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School Shootings: Ethical & Confidentiality Boundary Issues
6 CEUs School Shootings: Ethical & Confidentiality Boundary Issues

Section 12
Using the SAVRY to Enhance Violence
Risk Assessment in Adolescents

Question 12 | Answer Booklet | Table of Contents | School Shootings CEU Courses
Social Worker CEU, Psychologist CE, Counselor CEU, MFT CEU

The purpose of the SAVRY (Borum et al., 2003) is to assess risk factors to aid in prevention and risk reduction. The SAVRY consists of four sections (Historical Risk Factors, Social/Contextual Risk Factors, Individual Risk Factors, and Protective Factors). Each section lists specific factors the assessor should consider in making a general assessment for the risk of potential violence. Information to code the items should be obtained from multiple sources, including youth self-report, parental/caregiver reports, teacher reports, social worker reports, police reports, previous psychological and/or psychiatric evaluations, school records, juvenile justice records, and mental health and/or medical records (Borum et al., 2003). The credibility of the informant should be carefully considered, and with more weight being placed on the most credible' sources (Borum et al.). Cross-checking information is important for verification (Cormier, 1994).

Historical risk factors. Historical items are based on past experiences and behavior. They are generally static, and they have been shown to be associated with violence risk in adolescence. The historical items included in the SAVRY are (a) history of violence, (b) history of nonviolent offending, (c) early initiation of violence, (d) past supervision/intervention failures, (e) history of self-harm or suicide attempts, (f) exposure to violence in the home, (g) childhood history of maltreatment, (h) parental/ caregiver criminality, (i) early caregiver disruption, and (j) poor school achievement.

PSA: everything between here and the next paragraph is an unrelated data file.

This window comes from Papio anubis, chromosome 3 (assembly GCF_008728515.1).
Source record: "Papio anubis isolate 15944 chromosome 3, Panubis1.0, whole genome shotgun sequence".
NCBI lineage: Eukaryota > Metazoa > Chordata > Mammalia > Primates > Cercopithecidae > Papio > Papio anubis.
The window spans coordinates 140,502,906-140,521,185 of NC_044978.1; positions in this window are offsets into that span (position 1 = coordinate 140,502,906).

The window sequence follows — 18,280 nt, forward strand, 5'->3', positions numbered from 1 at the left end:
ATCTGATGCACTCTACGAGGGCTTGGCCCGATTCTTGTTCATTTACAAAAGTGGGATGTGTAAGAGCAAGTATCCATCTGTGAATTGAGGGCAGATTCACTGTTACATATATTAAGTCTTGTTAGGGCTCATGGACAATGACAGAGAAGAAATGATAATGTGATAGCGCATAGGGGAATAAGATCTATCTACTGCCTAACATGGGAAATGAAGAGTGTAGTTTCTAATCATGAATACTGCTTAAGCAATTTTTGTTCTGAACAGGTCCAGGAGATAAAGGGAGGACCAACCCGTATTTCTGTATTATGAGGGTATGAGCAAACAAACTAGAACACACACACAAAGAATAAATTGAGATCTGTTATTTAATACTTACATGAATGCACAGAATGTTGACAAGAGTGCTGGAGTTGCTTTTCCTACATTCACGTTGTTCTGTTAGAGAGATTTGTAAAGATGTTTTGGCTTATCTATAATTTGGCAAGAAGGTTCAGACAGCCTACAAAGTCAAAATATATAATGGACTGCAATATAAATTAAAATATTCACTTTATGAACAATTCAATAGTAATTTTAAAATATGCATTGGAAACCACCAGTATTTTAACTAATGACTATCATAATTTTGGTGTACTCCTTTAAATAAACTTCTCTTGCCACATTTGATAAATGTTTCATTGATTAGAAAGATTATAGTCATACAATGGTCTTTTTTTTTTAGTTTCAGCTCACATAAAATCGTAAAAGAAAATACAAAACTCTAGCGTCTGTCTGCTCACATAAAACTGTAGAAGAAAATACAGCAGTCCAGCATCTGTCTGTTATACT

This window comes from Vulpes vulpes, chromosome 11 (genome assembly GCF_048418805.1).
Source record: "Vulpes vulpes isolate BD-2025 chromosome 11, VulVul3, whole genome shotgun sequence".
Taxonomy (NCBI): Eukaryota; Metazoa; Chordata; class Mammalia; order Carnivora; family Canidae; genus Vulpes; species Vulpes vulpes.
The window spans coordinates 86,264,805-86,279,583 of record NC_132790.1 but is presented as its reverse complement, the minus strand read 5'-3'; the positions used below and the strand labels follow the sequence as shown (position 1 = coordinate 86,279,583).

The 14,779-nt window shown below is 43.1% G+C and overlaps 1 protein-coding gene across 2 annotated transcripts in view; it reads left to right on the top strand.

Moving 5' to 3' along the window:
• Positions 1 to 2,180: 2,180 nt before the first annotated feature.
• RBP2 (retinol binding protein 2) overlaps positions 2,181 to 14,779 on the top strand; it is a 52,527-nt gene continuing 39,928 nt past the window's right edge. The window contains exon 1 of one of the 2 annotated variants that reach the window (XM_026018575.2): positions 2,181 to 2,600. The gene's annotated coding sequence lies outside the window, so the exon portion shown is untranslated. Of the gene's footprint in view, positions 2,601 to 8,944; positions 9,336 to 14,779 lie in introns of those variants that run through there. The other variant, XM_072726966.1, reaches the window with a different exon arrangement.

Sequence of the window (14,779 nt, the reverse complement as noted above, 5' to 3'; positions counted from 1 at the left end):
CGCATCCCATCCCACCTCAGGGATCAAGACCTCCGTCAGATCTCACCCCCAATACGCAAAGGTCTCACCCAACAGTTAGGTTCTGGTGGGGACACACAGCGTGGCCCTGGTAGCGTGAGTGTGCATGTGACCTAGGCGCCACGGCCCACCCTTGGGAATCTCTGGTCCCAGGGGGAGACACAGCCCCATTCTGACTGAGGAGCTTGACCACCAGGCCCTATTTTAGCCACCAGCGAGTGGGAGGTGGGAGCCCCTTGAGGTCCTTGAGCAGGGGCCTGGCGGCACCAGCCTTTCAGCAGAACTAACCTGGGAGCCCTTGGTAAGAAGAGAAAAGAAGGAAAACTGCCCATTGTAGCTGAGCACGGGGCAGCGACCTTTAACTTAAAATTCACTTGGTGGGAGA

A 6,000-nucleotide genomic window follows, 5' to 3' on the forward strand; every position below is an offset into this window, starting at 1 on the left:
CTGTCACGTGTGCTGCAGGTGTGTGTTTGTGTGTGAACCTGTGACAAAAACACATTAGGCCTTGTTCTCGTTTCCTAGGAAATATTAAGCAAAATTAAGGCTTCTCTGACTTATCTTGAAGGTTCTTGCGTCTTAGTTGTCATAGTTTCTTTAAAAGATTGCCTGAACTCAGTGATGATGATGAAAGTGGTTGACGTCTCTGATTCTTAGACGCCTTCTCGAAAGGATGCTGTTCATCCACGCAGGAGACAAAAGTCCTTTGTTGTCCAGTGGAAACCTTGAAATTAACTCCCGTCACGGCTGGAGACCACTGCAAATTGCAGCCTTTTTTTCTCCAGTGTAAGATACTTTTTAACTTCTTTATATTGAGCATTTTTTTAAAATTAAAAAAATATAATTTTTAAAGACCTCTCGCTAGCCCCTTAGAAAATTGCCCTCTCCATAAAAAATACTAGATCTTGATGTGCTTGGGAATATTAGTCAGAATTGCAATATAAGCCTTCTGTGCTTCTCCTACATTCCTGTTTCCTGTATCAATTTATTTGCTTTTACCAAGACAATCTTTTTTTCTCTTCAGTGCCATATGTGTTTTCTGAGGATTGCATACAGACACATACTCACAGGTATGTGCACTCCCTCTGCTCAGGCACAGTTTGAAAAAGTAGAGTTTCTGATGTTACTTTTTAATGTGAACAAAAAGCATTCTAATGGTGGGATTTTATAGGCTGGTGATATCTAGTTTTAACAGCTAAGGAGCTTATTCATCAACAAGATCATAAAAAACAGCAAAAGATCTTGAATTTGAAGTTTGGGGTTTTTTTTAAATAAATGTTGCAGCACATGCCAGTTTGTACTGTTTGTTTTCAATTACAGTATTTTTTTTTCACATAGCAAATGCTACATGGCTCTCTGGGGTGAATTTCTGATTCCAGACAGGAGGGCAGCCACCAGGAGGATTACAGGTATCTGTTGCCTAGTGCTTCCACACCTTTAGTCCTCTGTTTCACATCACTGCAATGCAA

Each of the above historical items is coded as low, moderate, or high. The manual provides explicit directions for what constitutes a rating of low, moderate, or high for each item. For example, under "history of violence," the manual specifies that a low rating would apply to an adolescent who has not committed any acts of violence in the past, a moderate rating would apply to an adolescent who has committed one or two acts of violence, and a high rating would apply to an adolescent who has committed three or more acts of violence (Borum et al., 2003). The manual also specifies that each of the constructs be considered in making a thorough assessment. With regard to history of violence, for example, the manual defines violence as an act of battery or physical violence that is sufficiently severe to cause injury to another person or persons (i.e., cuts, bruises, broken bones, death, etc.), regardless of whether injury actually occurs; any act of sexual assault; or threat made with a weapon in hand. (Borum et al., p. 23) Excluded from the definition are "minor acts of aggression that do not have a reasonable likelihood of resulting in injury (e.g., sibling wrestling, light hair pulling)" (Borum et al., p. 23).

Social/contextual risk factors. The influences of peer and family relationships, connection to social institutions, and environment are important to consider in adolescent risk assessment. The social/contextual risk factors in the SAVRY are (a) peer delinquency, (b) peer rejection, (c) stress and poor coping, (d) poor parental management, (e) lack of personal/social support, and (f) community disorganization. Similar to the historical risk factors, the social/contextual risk factors are coded as low, moderate, or high. Descriptors of each also are included in the manual.